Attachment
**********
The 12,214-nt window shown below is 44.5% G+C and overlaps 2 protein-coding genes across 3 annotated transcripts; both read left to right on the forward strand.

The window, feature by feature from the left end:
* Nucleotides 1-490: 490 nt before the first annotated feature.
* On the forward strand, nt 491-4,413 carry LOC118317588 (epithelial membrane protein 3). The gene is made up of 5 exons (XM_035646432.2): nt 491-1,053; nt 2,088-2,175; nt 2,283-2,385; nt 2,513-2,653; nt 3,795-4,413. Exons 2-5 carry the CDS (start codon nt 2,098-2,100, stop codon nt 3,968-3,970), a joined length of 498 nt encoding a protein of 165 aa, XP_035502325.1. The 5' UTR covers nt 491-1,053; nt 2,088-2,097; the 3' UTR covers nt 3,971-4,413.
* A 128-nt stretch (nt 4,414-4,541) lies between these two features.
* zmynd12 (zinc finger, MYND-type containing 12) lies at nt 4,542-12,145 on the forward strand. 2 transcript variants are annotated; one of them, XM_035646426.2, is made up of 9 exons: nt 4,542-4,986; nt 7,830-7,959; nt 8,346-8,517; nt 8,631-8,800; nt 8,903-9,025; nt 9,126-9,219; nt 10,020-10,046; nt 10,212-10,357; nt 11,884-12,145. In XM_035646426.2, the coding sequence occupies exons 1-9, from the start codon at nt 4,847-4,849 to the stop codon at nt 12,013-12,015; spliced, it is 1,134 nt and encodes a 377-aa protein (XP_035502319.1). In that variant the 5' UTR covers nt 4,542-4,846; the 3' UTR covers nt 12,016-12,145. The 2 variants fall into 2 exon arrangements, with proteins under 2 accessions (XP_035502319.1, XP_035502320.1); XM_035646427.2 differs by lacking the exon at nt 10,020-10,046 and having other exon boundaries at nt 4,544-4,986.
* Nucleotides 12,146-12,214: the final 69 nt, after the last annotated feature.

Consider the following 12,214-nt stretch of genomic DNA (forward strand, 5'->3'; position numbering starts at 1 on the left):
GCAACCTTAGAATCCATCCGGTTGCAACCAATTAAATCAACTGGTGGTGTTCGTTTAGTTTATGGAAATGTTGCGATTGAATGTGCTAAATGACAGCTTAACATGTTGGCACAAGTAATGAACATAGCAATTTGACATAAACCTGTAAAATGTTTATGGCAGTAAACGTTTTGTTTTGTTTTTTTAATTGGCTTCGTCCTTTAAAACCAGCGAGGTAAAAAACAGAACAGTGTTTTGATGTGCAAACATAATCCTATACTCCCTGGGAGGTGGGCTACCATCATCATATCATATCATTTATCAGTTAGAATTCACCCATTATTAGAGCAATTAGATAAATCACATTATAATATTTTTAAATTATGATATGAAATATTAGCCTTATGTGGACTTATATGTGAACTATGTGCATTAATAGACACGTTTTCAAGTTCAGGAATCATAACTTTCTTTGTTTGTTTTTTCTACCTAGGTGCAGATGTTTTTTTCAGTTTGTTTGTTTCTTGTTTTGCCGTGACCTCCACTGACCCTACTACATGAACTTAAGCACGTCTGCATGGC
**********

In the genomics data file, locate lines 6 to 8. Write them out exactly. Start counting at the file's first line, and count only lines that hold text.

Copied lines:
* zmynd12 (zinc finger, MYND-type containing 12) lies at nt 4,542-12,145 on the forward strand. 2 transcript variants are annotated; one of them, XM_035646426.2, is made up of 9 exons: nt 4,542-4,986; nt 7,830-7,959; nt 8,346-8,517; nt 8,631-8,800; nt 8,903-9,025; nt 9,126-9,219; nt 10,020-10,046; nt 10,212-10,357; nt 11,884-12,145. In XM_035646426.2, the coding sequence occupies exons 1-9, from the start codon at nt 4,847-4,849 to the stop codon at nt 12,013-12,015; spliced, it is 1,134 nt and encodes a 377-aa protein (XP_035502319.1). In that variant the 5' UTR covers nt 4,542-4,846; the 3' UTR covers nt 12,016-12,145. The 2 variants fall into 2 exon arrangements, with proteins under 2 accessions (XP_035502319.1, XP_035502320.1); XM_035646427.2 differs by lacking the exon at nt 10,020-10,046 and having other exon boundaries at nt 4,544-4,986.
* Nucleotides 12,146-12,214: the final 69 nt, after the last annotated feature.

Consider the following 12,214-nt stretch of genomic DNA (forward strand, 5'->3'; position numbering starts at 1 on the left):